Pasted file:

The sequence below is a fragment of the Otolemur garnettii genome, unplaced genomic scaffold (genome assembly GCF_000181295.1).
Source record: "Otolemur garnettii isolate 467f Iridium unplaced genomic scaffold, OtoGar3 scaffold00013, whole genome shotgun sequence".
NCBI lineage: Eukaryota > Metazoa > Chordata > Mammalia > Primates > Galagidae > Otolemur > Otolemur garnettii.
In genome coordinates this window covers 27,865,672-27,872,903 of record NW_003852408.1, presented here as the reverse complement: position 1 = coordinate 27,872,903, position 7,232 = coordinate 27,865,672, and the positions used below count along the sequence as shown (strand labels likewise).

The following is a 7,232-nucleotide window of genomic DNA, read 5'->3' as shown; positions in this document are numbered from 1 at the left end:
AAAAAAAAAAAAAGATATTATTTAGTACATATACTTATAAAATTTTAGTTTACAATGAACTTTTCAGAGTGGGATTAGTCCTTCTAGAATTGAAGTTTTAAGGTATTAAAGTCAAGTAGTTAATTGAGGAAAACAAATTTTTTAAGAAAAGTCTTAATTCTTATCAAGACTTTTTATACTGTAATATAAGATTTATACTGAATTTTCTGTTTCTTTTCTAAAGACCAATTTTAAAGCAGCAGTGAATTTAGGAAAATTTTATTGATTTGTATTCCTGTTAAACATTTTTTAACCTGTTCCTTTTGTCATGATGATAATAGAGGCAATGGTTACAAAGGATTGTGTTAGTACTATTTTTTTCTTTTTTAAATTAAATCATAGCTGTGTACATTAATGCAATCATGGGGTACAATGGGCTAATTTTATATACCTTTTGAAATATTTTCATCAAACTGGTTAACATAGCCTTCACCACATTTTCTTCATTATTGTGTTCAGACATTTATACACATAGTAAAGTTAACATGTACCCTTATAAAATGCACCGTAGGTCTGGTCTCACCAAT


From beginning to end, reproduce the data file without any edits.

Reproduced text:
The sequence below is a fragment of the Otolemur garnettii genome, unplaced genomic scaffold (genome assembly GCF_000181295.1).
Source record: "Otolemur garnettii isolate 467f Iridium unplaced genomic scaffold, OtoGar3 scaffold00013, whole genome shotgun sequence".
NCBI lineage: Eukaryota > Metazoa > Chordata > Mammalia > Primates > Galagidae > Otolemur > Otolemur garnettii.
In genome coordinates this window covers 27,865,672-27,872,903 of record NW_003852408.1, presented here as the reverse complement: position 1 = coordinate 27,872,903, position 7,232 = coordinate 27,865,672, and the positions used below count along the sequence as shown (strand labels likewise).

The following is a 7,232-nucleotide window of genomic DNA, read 5'->3' as shown; positions in this document are numbered from 1 at the left end:
AAAAAAAAAAAAAGATATTATTTAGTACATATACTTATAAAATTTTAGTTTACAATGAACTTTTCAGAGTGGGATTAGTCCTTCTAGAATTGAAGTTTTAAGGTATTAAAGTCAAGTAGTTAATTGAGGAAAACAAATTTTTTAAGAAAAGTCTTAATTCTTATCAAGACTTTTTATACTGTAATATAAGATTTATACTGAATTTTCTGTTTCTTTTCTAAAGACCAATTTTAAAGCAGCAGTGAATTTAGGAAAATTTTATTGATTTGTATTCCTGTTAAACATTTTTTAACCTGTTCCTTTTGTCATGATGATAATAGAGGCAATGGTTACAAAGGATTGTGTTAGTACTATTTTTTTCTTTTTTAAATTAAATCATAGCTGTGTACATTAATGCAATCATGGGGTACAATGGGCTAATTTTATATACCTTTTGAAATATTTTCATCAAACTGGTTAACATAGCCTTCACCACATTTTCTTCATTATTGTGTTCAGACATTTATACACATAGTAAAGTTAACATGTACCCTTATAAAATGCACCGTAGGTCTGGTCTCACCAAT